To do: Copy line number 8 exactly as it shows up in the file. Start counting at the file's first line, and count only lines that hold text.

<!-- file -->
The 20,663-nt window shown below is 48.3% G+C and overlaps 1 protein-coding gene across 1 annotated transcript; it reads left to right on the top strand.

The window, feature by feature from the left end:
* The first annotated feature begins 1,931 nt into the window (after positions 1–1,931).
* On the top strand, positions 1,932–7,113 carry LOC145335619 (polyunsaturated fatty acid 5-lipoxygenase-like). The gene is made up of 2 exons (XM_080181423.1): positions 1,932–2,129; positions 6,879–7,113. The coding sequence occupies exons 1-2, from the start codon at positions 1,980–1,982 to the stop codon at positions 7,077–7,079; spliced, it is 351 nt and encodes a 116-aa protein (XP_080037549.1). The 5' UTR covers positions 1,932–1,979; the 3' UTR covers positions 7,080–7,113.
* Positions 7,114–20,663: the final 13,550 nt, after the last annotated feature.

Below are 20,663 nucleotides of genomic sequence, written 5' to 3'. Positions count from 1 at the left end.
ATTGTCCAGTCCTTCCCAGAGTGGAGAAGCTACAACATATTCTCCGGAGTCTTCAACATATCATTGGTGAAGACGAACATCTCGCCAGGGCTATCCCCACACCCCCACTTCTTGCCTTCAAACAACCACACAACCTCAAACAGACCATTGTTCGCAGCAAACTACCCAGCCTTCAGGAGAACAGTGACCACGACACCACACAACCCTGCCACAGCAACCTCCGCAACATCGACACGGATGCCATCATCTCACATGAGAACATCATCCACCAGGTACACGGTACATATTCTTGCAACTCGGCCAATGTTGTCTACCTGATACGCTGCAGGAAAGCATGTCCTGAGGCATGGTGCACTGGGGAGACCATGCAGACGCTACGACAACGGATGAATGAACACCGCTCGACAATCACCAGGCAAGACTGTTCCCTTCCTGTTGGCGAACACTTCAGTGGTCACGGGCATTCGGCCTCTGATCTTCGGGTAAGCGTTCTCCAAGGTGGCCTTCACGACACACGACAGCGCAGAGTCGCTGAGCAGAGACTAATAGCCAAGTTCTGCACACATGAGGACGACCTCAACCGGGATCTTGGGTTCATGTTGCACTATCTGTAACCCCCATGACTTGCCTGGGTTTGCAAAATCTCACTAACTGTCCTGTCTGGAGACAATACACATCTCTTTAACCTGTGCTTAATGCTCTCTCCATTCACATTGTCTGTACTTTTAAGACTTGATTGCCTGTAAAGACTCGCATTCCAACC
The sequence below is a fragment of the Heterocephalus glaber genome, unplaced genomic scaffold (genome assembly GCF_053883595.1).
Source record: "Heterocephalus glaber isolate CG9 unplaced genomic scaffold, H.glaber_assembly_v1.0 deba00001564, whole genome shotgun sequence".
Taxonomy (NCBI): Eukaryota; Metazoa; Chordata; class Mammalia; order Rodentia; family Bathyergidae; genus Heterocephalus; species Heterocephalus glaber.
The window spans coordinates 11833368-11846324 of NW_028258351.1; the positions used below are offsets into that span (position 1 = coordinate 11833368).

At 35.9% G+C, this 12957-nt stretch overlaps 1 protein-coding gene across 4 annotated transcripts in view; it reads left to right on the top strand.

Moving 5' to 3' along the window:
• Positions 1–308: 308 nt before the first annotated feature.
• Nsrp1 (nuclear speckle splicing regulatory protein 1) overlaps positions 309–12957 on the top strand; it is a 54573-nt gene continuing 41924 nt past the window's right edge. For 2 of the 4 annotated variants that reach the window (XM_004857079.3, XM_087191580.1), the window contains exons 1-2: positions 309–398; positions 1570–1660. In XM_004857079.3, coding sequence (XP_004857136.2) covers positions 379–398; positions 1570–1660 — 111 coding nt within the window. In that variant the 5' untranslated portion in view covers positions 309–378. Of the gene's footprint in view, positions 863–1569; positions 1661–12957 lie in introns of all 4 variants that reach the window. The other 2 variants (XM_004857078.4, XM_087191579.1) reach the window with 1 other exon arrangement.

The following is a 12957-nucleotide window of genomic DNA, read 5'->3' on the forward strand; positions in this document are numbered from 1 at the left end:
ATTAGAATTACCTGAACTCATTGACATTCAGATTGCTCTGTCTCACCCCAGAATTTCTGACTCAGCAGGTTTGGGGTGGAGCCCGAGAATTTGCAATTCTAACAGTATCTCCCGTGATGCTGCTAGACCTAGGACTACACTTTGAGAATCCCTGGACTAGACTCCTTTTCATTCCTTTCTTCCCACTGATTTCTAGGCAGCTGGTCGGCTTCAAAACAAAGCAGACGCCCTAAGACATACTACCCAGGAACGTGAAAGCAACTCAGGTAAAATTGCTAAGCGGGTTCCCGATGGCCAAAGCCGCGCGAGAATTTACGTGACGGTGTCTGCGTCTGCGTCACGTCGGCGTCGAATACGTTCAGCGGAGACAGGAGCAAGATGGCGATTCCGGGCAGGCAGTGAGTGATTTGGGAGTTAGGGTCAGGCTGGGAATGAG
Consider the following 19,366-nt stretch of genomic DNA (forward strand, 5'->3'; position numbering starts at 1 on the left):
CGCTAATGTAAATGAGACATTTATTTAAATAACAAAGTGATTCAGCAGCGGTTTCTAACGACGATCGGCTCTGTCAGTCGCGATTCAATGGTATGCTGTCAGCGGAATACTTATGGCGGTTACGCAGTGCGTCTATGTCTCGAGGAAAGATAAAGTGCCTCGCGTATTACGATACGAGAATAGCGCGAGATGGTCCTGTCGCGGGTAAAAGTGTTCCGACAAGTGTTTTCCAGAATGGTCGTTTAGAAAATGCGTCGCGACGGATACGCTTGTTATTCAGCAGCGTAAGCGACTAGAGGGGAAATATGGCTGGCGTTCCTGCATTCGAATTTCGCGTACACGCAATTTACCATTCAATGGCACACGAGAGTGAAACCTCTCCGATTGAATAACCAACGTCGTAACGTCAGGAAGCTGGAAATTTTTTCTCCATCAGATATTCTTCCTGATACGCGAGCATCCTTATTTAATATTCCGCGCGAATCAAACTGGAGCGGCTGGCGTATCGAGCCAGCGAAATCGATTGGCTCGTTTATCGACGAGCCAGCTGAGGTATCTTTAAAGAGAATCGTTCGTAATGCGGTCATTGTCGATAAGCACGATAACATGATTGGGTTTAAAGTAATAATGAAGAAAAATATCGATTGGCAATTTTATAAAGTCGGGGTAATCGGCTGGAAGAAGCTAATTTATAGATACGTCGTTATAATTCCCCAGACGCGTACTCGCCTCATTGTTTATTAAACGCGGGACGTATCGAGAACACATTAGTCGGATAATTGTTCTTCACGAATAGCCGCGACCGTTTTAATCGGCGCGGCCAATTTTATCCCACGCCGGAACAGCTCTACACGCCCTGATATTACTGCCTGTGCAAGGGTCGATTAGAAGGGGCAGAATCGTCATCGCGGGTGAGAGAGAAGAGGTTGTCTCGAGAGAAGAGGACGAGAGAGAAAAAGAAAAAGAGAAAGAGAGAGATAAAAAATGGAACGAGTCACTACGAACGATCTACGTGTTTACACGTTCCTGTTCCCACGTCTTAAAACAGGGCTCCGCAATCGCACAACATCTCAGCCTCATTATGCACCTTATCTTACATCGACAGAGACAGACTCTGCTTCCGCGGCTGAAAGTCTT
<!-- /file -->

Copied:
The sequence below is a fragment of the Heterocephalus glaber genome, unplaced genomic scaffold (genome assembly GCF_053883595.1).